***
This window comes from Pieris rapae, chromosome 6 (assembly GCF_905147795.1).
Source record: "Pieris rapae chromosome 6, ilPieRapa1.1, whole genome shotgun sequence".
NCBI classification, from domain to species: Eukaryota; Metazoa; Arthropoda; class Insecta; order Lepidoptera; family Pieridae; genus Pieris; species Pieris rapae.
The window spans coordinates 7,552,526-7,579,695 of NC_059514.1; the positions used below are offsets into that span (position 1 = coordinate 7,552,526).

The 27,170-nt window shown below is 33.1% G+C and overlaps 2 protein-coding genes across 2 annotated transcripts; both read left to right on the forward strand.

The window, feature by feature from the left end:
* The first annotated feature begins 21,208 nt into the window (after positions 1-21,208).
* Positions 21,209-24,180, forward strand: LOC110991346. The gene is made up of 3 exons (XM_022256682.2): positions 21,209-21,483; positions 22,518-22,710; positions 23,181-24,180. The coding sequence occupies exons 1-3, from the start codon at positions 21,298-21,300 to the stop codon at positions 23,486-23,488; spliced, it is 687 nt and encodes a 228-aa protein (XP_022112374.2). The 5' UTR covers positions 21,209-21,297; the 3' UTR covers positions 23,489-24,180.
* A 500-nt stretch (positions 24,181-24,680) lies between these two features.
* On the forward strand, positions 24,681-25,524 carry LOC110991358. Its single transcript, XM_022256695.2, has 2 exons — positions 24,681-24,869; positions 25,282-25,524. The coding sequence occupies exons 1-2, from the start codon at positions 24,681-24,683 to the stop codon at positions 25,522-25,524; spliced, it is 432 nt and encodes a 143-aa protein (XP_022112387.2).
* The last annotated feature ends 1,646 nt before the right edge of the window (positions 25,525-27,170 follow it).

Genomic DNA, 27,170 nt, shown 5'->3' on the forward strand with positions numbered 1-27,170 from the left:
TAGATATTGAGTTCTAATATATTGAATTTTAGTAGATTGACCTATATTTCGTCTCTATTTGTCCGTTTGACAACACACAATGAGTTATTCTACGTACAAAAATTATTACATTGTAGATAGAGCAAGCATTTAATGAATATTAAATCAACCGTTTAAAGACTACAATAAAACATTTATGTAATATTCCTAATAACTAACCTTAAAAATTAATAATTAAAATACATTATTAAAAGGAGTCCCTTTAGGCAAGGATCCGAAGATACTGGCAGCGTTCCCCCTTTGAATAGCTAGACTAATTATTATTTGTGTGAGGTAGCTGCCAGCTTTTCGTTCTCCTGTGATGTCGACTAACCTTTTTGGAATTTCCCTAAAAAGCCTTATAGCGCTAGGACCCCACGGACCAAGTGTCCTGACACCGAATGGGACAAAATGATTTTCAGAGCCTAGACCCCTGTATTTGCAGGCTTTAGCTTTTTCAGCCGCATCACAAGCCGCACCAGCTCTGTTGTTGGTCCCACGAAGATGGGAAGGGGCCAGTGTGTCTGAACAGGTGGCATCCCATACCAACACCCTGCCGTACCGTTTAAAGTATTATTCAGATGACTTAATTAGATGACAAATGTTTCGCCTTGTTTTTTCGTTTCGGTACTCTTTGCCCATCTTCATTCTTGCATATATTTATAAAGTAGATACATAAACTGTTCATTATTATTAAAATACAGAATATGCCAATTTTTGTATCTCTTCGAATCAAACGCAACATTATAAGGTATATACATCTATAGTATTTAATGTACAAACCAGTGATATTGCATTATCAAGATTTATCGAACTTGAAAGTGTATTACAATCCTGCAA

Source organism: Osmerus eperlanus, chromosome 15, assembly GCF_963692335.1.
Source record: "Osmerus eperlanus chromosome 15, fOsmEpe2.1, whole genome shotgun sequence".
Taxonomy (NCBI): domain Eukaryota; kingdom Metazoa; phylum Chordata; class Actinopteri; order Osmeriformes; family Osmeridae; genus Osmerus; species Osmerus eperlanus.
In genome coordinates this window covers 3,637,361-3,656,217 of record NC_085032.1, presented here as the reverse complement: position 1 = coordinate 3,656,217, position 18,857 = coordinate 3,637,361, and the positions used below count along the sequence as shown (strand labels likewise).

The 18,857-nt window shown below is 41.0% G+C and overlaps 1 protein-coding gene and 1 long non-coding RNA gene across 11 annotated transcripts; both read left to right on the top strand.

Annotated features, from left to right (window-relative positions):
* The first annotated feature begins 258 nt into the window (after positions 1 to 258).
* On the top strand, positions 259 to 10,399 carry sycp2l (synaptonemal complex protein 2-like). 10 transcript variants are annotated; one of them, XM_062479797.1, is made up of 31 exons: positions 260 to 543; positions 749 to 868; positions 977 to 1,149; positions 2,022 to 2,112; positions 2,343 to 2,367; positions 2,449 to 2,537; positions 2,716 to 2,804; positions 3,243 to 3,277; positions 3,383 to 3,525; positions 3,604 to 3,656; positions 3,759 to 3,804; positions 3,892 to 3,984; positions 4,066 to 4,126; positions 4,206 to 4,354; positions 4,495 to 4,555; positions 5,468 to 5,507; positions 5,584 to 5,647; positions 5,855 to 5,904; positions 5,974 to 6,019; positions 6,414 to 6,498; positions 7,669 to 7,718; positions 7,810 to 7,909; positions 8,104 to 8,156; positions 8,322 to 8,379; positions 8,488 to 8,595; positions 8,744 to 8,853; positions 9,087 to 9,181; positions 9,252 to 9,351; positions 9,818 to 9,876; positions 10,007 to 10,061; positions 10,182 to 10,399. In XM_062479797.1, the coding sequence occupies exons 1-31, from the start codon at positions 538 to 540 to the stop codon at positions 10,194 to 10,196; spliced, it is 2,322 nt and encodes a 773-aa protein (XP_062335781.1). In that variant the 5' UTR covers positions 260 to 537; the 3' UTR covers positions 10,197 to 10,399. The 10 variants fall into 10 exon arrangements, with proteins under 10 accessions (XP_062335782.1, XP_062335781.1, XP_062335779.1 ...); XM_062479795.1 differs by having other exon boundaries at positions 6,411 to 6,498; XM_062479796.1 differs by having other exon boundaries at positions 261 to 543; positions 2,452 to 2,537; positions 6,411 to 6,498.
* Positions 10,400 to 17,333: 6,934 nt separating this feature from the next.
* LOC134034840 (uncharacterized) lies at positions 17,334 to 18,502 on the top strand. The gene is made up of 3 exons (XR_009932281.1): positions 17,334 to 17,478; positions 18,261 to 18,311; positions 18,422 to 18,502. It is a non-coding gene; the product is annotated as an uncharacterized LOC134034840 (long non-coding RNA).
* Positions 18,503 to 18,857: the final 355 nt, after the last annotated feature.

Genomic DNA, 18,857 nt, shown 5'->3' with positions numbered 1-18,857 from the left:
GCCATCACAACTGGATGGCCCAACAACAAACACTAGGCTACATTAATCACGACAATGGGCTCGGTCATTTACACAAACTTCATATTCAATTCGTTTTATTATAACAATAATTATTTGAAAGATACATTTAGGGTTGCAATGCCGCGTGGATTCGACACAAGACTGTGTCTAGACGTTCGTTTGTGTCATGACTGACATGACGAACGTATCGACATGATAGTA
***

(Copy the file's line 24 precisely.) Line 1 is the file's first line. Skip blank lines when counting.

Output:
* Positions 18,503 to 18,857: the final 355 nt, after the last annotated feature.